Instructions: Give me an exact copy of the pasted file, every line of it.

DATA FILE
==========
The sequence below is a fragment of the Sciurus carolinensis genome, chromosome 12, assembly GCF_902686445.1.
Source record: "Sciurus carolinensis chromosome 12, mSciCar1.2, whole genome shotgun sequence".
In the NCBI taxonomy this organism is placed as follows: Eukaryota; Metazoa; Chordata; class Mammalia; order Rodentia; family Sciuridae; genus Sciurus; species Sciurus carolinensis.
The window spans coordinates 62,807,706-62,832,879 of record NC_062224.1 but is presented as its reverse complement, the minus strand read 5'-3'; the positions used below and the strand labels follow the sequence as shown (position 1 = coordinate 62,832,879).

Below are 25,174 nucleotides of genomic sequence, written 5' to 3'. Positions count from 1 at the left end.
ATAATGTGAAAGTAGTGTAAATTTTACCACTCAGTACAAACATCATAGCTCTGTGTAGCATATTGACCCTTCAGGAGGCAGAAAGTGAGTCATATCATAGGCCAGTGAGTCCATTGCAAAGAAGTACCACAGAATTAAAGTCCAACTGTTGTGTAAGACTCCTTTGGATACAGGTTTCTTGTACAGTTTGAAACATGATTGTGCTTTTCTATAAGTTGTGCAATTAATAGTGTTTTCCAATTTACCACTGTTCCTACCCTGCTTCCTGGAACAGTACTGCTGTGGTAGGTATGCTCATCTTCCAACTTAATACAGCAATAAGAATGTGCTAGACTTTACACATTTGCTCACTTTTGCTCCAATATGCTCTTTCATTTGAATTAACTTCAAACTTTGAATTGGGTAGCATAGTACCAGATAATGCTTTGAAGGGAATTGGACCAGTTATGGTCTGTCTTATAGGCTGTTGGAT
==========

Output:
The sequence below is a fragment of the Sciurus carolinensis genome, chromosome 12, assembly GCF_902686445.1.
Source record: "Sciurus carolinensis chromosome 12, mSciCar1.2, whole genome shotgun sequence".
In the NCBI taxonomy this organism is placed as follows: Eukaryota; Metazoa; Chordata; class Mammalia; order Rodentia; family Sciuridae; genus Sciurus; species Sciurus carolinensis.
The window spans coordinates 62,807,706-62,832,879 of record NC_062224.1 but is presented as its reverse complement, the minus strand read 5'-3'; the positions used below and the strand labels follow the sequence as shown (position 1 = coordinate 62,832,879).

Below are 25,174 nucleotides of genomic sequence, written 5' to 3'. Positions count from 1 at the left end.
ATAATGTGAAAGTAGTGTAAATTTTACCACTCAGTACAAACATCATAGCTCTGTGTAGCATATTGACCCTTCAGGAGGCAGAAAGTGAGTCATATCATAGGCCAGTGAGTCCATTGCAAAGAAGTACCACAGAATTAAAGTCCAACTGTTGTGTAAGACTCCTTTGGATACAGGTTTCTTGTACAGTTTGAAACATGATTGTGCTTTTCTATAAGTTGTGCAATTAATAGTGTTTTCCAATTTACCACTGTTCCTACCCTGCTTCCTGGAACAGTACTGCTGTGGTAGGTATGCTCATCTTCCAACTTAATACAGCAATAAGAATGTGCTAGACTTTACACATTTGCTCACTTTTGCTCCAATATGCTCTTTCATTTGAATTAACTTCAAACTTTGAATTGGGTAGCATAGTACCAGATAATGCTTTGAAGGGAATTGGACCAGTTATGGTCTGTCTTATAGGCTGTTGGAT